By Anne Sherry, J.D.
The Seventh Circuit declined to order a new trial or vacate the conviction of Michael Coscia, who in 2014 became the first person charged in a federal criminal "spoofing" prosecution. Coscia failed to convince the court that data discovered post-trial would have made a difference in the outcome or that subsequent prosecutions of other traders belied the government’s arguments that Coscia’s conduct was unique. The court did find "cause for concern" in the fact that Coscia’s counsel represented one of the government’s witnesses, but concluded that this conflict did not prejudice Coscia or affect his attorney’s performance at trial (U.S. v. Coscia, July 12, 2021, Ripple, K.).
As added by the Dodd-Frank Act, Commodity Exchange Act Section 4c(a)(5)(C) prohibits the disruptive trading practice of spoofing, defined as conduct "of the character of, or is commonly known to the trade as, ‘spoofing’ (bidding or offering with the intent to cancel the bid or offer before execution)." In the first criminal prosecution of the statute, Coscia was convicted by a jury in 2015 of six counts each of spoofing and commodities fraud and was sentenced to three years in prison. Coscia, as the manager of Panther Energy Trading, had designed two computer programs to implement a spoofing strategy and had a computer programmer create the software.
Coscia moved in the district court for judgment of acquittal and for a new trial, both of which the district court denied. The Seventh Circuit affirmed on direct appeal, and the Supreme Court denied certiorari. The instant ruling concerns Coscia’s appeal of the district court’s denial of a second motion for a new trial and a motion to vacate his conviction. Coscia argued that a new trial is warranted because of new evidence demonstrating errors in trading data presented to the jury and because subsequent indictments against other traders undercut prosecutors’ characterization of Coscia’s conduct as unique or an outlier. His argument for vacating his conviction is that his trial counsel, Sullivan & Cromwell, provided ineffective assistance of counsel due to an undisclosed conflict of interest with several government witnesses.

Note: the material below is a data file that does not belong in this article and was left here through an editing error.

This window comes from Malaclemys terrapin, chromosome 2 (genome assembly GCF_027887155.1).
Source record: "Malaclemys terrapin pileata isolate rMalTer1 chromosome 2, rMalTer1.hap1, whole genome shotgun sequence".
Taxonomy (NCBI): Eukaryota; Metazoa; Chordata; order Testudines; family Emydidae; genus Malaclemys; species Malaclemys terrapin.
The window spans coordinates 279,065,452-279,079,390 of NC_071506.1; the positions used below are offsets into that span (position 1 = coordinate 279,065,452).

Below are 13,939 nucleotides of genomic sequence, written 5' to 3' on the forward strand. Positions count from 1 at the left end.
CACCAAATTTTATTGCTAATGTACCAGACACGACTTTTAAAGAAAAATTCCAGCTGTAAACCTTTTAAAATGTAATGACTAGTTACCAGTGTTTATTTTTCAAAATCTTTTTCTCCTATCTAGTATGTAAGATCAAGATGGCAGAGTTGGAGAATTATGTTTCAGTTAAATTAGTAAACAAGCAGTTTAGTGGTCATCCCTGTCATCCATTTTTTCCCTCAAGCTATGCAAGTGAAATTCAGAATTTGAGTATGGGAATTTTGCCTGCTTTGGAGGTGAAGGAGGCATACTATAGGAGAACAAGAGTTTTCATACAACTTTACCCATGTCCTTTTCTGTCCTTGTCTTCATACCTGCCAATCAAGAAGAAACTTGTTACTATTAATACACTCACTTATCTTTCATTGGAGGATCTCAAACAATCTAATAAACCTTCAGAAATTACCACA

New evidence. In requesting a new trial, Coscia pointed to data that the exchanges on which he traded, ICE and CME, disclosed after the trial. According to Coscia, the data contradicted charts presented to the jury to demonstrate the rates at which Coscia filled and canceled orders. The court, however, found that Coscia already had the data underlying most of the charts and that the errors that were revealed in the new data were de minimis. Even assuming the new evidence could not have been discovered sooner, Coscia failed to carry his burden of proving the materiality of the evidence by demonstrating that it seriously called into question the jury verdict. The evidence would only have served to impeach some of the government’s witnesses, which does not warrant a new trial given the strength of the remaining evidence.